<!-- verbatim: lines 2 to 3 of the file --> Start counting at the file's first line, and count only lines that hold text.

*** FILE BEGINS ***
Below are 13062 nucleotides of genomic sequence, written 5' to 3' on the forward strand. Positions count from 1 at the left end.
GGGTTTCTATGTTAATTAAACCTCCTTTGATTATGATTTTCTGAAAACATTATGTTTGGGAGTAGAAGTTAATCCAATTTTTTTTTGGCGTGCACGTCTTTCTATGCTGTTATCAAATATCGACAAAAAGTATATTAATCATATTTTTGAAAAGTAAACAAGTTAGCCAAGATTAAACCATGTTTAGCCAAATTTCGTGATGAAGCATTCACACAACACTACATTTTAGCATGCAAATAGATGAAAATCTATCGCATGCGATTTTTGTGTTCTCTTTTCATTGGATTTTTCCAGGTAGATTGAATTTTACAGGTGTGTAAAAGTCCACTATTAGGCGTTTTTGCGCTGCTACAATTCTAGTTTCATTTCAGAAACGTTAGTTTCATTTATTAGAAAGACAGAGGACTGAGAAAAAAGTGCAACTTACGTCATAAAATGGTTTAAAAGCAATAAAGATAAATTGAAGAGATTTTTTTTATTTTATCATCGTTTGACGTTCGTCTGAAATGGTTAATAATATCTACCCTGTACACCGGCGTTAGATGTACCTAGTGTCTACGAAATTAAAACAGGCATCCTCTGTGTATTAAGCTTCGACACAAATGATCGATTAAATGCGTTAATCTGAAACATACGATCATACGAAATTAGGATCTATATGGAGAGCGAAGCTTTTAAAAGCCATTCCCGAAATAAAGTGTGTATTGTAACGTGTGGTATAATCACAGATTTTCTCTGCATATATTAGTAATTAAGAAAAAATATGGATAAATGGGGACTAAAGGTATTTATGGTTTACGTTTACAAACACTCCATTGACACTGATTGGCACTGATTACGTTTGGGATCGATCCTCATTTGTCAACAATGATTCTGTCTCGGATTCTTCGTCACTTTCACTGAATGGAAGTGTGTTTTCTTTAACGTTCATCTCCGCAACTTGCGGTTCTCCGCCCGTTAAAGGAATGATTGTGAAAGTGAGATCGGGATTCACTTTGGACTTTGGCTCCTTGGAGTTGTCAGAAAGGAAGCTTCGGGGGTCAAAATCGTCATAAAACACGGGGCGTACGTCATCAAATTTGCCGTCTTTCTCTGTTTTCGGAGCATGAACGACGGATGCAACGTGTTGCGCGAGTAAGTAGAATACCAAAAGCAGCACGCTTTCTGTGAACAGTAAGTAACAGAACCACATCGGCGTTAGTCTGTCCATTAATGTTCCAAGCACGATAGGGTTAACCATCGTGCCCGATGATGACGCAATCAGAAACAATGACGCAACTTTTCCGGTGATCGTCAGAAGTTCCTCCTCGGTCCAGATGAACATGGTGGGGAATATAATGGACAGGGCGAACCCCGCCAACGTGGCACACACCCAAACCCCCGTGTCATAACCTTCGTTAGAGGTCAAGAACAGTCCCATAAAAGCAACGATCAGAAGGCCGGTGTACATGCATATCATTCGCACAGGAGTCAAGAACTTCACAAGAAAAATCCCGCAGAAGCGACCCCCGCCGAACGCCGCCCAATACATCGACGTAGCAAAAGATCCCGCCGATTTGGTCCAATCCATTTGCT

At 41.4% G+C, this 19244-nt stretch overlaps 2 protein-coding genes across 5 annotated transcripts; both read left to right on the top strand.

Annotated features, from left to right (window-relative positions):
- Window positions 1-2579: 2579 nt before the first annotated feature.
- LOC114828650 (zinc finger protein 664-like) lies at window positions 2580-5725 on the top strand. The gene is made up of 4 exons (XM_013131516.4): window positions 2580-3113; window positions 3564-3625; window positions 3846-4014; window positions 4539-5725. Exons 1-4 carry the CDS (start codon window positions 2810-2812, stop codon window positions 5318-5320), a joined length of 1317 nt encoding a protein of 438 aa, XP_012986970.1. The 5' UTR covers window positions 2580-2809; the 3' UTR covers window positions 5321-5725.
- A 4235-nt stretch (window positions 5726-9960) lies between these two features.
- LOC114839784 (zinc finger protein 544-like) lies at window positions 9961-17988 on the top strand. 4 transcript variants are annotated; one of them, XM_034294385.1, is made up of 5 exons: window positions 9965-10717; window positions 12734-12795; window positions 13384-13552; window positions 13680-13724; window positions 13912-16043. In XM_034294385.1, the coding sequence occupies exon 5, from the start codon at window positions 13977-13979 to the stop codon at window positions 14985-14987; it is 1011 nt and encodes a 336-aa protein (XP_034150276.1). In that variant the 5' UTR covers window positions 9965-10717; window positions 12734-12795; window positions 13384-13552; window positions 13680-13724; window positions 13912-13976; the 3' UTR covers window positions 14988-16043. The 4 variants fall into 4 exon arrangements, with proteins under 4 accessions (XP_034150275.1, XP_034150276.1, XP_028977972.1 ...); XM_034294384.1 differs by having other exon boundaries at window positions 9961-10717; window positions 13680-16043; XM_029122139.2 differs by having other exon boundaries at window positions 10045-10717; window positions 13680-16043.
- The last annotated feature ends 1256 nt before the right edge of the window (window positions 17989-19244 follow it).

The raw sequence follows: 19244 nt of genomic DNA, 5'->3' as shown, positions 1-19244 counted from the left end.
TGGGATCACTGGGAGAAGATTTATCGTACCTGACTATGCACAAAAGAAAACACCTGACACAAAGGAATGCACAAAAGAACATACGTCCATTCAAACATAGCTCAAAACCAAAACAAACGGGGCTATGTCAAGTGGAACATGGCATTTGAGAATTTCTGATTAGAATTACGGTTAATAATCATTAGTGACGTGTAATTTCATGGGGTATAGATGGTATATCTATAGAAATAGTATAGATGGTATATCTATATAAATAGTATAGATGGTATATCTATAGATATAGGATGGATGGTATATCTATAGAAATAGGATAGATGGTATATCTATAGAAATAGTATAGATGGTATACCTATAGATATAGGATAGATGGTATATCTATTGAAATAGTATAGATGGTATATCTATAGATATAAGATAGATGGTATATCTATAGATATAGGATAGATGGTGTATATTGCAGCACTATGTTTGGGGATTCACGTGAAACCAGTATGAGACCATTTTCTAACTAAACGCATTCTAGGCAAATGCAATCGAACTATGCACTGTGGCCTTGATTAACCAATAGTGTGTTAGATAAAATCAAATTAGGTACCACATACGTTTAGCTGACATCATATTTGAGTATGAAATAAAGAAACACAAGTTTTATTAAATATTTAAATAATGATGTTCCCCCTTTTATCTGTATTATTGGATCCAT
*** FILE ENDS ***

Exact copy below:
GGGTTTCTATGTTAATTAAACCTCCTTTGATTATGATTTTCTGAAAACATTATGTTTGGGAGTAGAAGTTAATCCAATTTTTTTTTGGCGTGCACGTCTTTCTATGCTGTTATCAAATATCGACAAAAAGTATATTAATCATATTTTTGAAAAGTAAACAAGTTAGCCAAGATTAAACCATGTTTAGCCAAATTTCGTGATGAAGCATTCACACAACACTACATTTTAGCATGCAAATAGATGAAAATCTATCGCATGCGATTTTTGTGTTCTCTTTTCATTGGATTTTTCCAGGTAGATTGAATTTTACAGGTGTGTAAAAGTCCACTATTAGGCGTTTTTGCGCTGCTACAATTCTAGTTTCATTTCAGAAACGTTAGTTTCATTTATTAGAAAGACAGAGGACTGAGAAAAAAGTGCAACTTACGTCATAAAATGGTTTAAAAGCAATAAAGATAAATTGAAGAGATTTTTTTTATTTTATCATCGTTTGACGTTCGTCTGAAATGGTTAATAATATCTACCCTGTACACCGGCGTTAGATGTACCTAGTGTCTACGAAATTAAAACAGGCATCCTCTGTGTATTAAGCTTCGACACAAATGATCGATTAAATGCGTTAATCTGAAACATACGATCATACGAAATTAGGATCTATATGGAGAGCGAAGCTTTTAAAAGCCATTCCCGAAATAAAGTGTGTATTGTAACGTGTGGTATAATCACAGATTTTCTCTGCATATATTAGTAATTAAGAAAAAATATGGATAAATGGGGACTAAAGGTATTTATGGTTTACGTTTACAAACACTCCATTGACACTGATTGGCACTGATTACGTTTGGGATCGATCCTCATTTGTCAACAATGATTCTGTCTCGGATTCTTCGTCACTTTCACTGAATGGAAGTGTGTTTTCTTTAACGTTCATCTCCGCAACTTGCGGTTCTCCGCCCGTTAAAGGAATGATTGTGAAAGTGAGATCGGGATTCACTTTGGACTTTGGCTCCTTGGAGTTGTCAGAAAGGAAGCTTCGGGGGTCAAAATCGTCATAAAACACGGGGCGTACGTCATCAAATTTGCCGTCTTTCTCTGTTTTCGGAGCATGAACGACGGATGCAACGTGTTGCGCGAGTAAGTAGAATACCAAAAGCAGCACGCTTTCTGTGAACAGTAAGTAACAGAACCACATCGGCGTTAGTCTGTCCATTAATGTTCCAAGCACGATAGGGTTAACCATCGTGCCCGATGATGACGCAATCAGAAACAATGACGCAACTTTTCCGGTGATCGTCAGAAGTTCCTCCTCGGTCCAGATGAACATGGTGGGGAATATAATGGACAGGGCGAACCCCGCCAACGTGGCACACACCCAAACCCCCGTGTCATAACCTTCGTTAGAGGTCAAGAACAGTCCCATAAAAGCAACGATCAGAAGGCCGGTGTACATGCATATCATTCGCACAGGAGTCAAGAACTTCACAAGAAAAATCCCGCAGAAGCGACCCCCGCCGAACGCCGCCCAATACATCGACGTAGCAAAAGATCCCGCCGATTTGGTCCAATCCATTTGCT

At 41.4% G+C, this 19244-nt stretch overlaps 2 protein-coding genes across 5 annotated transcripts; both read left to right on the top strand.